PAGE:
Myth-busting – Electrical Safety installations Act 202011:19 AM, 3rd August 2020
About 5 days ago 74
Capital gains tax receipts hit £5.5bn in January and leaves the Treasury on course to rake in £8.8bn this tax year. Analysis of the tax receipts by NFU Mutual, the financial advice firm, show the taxman is set to collect around £0.4bn (5%) more than in 2016-17.
HMRC usually receives a glut of Capital Gains Tax receipts in January as people fill in their self-assessment tax forms.
Sean McCann, chartered financial planner at NFU Mutual, commented: “These numbers are predicted to rise steeply with the Office of Budget Responsibility (OBR) estimating receipts will hit £9.9bn in the next tax year.
“A large chunk of these receipts will be from people selling houses and flats they’ve been renting out. In doing so, they are hammered by an extra 8% surcharge on standard rates of capital gains tax.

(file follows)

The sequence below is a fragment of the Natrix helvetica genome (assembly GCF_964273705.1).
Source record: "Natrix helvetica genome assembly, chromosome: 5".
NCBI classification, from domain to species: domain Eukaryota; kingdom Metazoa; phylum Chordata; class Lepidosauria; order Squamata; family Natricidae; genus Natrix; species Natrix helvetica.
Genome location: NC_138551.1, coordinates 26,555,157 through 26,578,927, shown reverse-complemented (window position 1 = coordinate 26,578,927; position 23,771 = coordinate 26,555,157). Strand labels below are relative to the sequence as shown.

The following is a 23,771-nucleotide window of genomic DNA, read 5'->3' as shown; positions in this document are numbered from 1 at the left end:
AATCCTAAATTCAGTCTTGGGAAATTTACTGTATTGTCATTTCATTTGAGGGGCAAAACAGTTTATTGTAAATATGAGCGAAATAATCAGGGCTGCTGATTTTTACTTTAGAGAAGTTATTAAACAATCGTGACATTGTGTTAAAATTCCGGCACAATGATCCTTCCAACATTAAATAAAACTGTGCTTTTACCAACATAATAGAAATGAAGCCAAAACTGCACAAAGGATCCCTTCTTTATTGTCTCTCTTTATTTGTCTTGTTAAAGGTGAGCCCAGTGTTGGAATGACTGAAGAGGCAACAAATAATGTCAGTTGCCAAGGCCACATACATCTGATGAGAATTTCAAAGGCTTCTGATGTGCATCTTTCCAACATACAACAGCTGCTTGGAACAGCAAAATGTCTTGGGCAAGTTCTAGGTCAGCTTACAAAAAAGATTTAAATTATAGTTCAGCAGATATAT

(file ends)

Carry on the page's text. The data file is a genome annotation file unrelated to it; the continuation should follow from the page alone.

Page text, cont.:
“The OBR forecasts show receipts increasing sharply to £13.3bn in five years’ time, which suggests that more and more buy to let investors are expected to unload properties as tax changes bite”.
Capital gains tax can be charged when assets and investments are sold or given away. For most assets such as shares, gains are taxed at 10% or 20%. Anyone selling a property that isn’t their main residence will pay 18% or 28%, depending on the size of the gain and their other income.
Sean continued: ‘’The slashing of tax relief on mortgage interest payments means that for a growing number of landlords, the figures no longer add up. Many have enjoyed rising property prices over many years and will seek to cash in, providing a tax bonanza for the Government.
“Many of our customers work in partnership with their spouse or civil partner to reduce their combined tax bills, taking advantage of each individual’s CGT allowance of £11,300, by transferring shares and property between them. However we’ve been warning our customers to watch out for potential tax traps. In some circumstances, transferring property between spouses could trigger a stamp duty charge’’
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